The tech sector is about to get smaller—and that could be good news for tech investors.
Big changes are being made to how stocks are classified by industry sector. The biggest changes will be around some prominent companies that will migrate out of the Information-technology and consumer-discretionary sectors and into a new communication-services sector. Google parent Alphabet (GOOGL) and Facebook (FB) are among those making the switch, which means they will no longer be counted as technology stocks.
That isn't quite right. For instance, Netflix (NFLX)—currently a consumer-discretionary stock, along with Walt Disney (DIS), Ford Motor (F), and Nike (NKE)—will soon become a communication-services stock, with the likes of Verizon Communications (VZ) and AT&T (T). Yet few would dispute that Netflix is a tech company, through and through. And that is something investors should pay attention to.
On the surface, the changes being made to the Global Industry Classification Standard, or GICS, system seem purely semantic. They certainly don't herald any fundamental changes for the companies involved. But they do have the potential to create short-term noise, creating opportunities for investors prepared for the shifts. And the changes might even provide another boost for tech, a group that doesn't need it.
Real money is put to work using the GICS system: The Technology Select Sector SPDR ETF (XLK) has more than $23 billion invested in it, while the Consumer Discretionary Select Sector SPDR ETF (XLY) has more than $15 billion.
So when State Streetrebalances those ETFs after the close on Sept. 21, those funds will have to sell the shares of companies that are no longer part of indexes they track—a not-insignificant amount. The Technology ETF will have to sell slightly more than eight million shares of Facebook, almost a third of its average daily trading volume.
It's even more severe for other companies. Christopher Harvey, head of equity strategy at Wells Fargo Securities, estimates that some legacy telecom stocks could experience selling that is between a half-day's and a full day's average trading volume. The Communication Services Select Sector SPDR ETF (XLC), which already reflects the changes, has been up and running since June, so it won't be buying shares of companies on the move. “On rebalance day, there's only going to be selling pressure for telecoms,” he says.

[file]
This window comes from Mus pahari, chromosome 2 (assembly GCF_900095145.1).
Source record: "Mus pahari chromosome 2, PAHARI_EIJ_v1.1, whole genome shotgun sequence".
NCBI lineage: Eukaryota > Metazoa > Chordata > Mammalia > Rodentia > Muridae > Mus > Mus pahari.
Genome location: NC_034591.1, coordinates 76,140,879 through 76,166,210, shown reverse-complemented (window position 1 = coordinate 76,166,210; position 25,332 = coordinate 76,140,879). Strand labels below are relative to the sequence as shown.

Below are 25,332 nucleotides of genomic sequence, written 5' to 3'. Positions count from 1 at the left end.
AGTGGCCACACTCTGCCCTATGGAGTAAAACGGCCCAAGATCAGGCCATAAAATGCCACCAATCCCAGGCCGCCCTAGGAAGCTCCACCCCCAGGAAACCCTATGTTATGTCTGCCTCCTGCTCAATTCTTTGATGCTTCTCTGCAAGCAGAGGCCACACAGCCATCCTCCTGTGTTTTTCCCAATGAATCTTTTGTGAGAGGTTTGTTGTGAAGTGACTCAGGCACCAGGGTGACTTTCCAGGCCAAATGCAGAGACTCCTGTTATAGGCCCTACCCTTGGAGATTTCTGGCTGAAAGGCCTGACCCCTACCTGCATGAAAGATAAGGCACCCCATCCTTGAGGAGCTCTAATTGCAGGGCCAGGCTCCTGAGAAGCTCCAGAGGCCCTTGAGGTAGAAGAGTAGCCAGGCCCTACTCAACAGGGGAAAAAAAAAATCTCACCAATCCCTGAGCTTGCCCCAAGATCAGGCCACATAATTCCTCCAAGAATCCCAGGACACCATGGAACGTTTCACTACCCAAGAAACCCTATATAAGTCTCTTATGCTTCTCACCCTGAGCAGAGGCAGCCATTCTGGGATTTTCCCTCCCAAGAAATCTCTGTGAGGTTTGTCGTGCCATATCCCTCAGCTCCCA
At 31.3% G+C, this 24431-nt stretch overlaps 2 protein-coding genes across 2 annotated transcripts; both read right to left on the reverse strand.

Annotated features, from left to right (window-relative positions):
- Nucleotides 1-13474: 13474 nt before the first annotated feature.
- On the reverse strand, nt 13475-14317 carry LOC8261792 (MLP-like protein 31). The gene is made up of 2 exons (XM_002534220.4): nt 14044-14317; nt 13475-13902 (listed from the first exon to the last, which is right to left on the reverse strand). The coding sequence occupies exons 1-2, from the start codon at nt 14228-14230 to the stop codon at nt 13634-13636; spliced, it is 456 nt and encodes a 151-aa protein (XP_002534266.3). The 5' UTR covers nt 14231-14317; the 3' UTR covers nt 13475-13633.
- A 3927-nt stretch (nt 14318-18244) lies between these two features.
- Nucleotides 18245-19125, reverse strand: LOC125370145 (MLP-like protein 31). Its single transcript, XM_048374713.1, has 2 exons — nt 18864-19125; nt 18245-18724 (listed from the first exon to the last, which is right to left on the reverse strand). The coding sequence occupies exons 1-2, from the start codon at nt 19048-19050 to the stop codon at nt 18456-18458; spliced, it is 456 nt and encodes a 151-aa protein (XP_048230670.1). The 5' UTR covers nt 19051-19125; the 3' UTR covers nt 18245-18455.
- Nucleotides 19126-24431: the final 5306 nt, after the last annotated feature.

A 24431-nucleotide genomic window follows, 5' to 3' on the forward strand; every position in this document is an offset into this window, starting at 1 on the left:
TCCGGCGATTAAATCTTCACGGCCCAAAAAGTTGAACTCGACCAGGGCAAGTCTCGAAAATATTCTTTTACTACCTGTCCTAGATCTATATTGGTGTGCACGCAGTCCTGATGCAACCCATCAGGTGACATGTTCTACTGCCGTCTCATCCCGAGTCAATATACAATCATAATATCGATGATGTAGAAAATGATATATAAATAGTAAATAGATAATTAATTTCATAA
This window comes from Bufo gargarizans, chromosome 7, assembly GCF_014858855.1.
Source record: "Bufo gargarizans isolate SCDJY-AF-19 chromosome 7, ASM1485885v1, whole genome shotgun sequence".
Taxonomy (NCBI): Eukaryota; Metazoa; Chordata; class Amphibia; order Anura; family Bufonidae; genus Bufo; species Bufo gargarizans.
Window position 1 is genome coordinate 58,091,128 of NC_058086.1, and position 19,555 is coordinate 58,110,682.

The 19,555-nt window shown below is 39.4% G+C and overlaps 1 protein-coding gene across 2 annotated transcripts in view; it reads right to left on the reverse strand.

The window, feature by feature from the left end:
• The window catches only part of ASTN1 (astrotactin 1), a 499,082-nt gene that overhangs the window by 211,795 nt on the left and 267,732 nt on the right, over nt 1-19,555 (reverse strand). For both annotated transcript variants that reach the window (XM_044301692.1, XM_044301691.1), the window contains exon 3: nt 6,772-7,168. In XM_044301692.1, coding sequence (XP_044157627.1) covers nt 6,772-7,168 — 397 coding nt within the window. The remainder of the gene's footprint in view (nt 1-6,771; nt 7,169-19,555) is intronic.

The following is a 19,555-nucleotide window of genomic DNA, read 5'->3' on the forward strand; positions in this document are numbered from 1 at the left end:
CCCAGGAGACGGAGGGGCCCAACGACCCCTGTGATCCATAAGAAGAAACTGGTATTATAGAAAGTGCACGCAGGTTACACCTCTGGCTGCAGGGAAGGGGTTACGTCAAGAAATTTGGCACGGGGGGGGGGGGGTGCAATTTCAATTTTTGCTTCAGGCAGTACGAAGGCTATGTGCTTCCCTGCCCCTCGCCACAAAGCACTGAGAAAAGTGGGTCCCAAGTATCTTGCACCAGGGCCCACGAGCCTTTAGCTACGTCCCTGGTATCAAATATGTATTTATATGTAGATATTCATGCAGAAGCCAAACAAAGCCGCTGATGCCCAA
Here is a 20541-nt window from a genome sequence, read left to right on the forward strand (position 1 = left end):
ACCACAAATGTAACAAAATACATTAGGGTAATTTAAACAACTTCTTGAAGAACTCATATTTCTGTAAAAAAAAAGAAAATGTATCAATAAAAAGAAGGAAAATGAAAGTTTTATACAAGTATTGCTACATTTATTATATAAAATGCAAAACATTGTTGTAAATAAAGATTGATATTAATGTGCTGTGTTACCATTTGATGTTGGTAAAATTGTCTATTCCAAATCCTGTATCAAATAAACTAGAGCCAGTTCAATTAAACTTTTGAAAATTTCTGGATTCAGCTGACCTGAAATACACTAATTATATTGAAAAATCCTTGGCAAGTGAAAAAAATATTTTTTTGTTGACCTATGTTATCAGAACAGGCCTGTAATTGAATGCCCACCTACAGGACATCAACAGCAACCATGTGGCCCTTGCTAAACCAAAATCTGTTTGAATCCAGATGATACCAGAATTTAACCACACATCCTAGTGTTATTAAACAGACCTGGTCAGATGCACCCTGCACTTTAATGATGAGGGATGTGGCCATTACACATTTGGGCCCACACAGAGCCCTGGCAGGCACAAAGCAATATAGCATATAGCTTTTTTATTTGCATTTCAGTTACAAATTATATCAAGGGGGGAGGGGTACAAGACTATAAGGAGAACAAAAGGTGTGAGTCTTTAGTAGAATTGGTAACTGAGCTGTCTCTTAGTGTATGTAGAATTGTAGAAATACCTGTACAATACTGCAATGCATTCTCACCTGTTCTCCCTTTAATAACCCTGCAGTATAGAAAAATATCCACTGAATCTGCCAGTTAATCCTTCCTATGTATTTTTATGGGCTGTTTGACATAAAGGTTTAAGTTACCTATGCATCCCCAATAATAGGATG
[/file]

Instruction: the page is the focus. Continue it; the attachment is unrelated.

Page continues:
Don't expect it to last. A recent Deutsche Bank study published demonstrated that stocks that get disproportionately sold when an index rebalances outperform those that get bought over the following 12 months. While the study primarily examined broad index shifts, such as when stocks move between the Russell 1000 (.RUI) and the Russell 2000 (.RUT), it's possible that stocks that are heavily sold when the GICS sectors are reclassified could outperform in the months following. And stocks that get bought by the indexes could lag behind.
The new groupings could also spur changes in how investors perceive some stocks. Old telecom stocks like AT&T and Verizon often got overlooked, but some analysts hope that the glow of new sector-mates like Facebook and Alphabet rubs off. “We may be going from the kids looking in from the outside of the 'cool kids' party to finally getting an invite,” says Wells Fargo telecom analyst Jennifer Fritzsche.
But the biggest winner might be tech stocks themselves. They've been this bull market's big winners, and it hasn't mattered whether they are actually part of the tech sector or not. Amazon.com (AMZN) is still very much a tech stock even if it's grouped with Macy's (M). For active managers, the fact that what are essentially tech stocks will be found in three sectors instead of two, could allow them to buy more of these stocks without running up against constraints. “The changes are positive in that they will offer more flexibility to construct your portfolio without worrying about sector-weight limits,” says Dan Chung, chief executive officer at asset manager Fred Alger Management.
It will also allow portfolio managers to continue betting on tech themes without looking like they're taking too much risk in any one sector, says Jonathan Golub, chief U.S. equity strategist at Credit Suisse. “They can stand in front of a pension board and say they're not taking a big position in tech; they're in communication services,” he says.
None of that would matter, of course, except that tech really is where the growth is. It's expected to increase earnings at a 25% clip, still among the market's best. “If tech were winning just because it was in favor, there'd be nothing to it,” Golub says. “But it's winning because fundamentals are great, and managers are freed to own more.”
That could add more fuel to the tech rally. But it could also lead to more pain once the music finally stops.
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